You are currently viewing the summary.View Full Text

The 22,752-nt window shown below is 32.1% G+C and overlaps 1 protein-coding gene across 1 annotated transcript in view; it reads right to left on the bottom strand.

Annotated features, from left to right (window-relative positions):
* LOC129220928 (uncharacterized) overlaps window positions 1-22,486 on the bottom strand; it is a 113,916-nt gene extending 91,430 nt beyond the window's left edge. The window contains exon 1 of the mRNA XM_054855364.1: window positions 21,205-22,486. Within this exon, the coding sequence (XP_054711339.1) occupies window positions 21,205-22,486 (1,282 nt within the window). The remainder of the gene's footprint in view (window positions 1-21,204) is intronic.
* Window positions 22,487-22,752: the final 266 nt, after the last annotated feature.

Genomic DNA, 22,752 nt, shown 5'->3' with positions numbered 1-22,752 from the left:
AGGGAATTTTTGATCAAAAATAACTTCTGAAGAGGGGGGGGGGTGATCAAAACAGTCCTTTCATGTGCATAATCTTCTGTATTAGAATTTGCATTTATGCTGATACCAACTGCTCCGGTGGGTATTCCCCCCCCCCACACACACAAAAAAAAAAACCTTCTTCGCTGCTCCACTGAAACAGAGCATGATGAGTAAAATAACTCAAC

Today's technologies for storing data have vexing limitations: Dynamic random access memory chips only retain data for short times, hard disk drives are slow relative to processor speed, and "flash" memory (like that in digital cameras) is expensive. Researchers are thus searching for a fast, inexpensive memory technology that retains data even when the power is off. As Scott discusses in his Perspective, the search has identified several interesting avenues that are being actively pursued. But the real-world challenges are severe, and proponents of nonvolatile memory need to take a hard look at the practical realities before declaring success.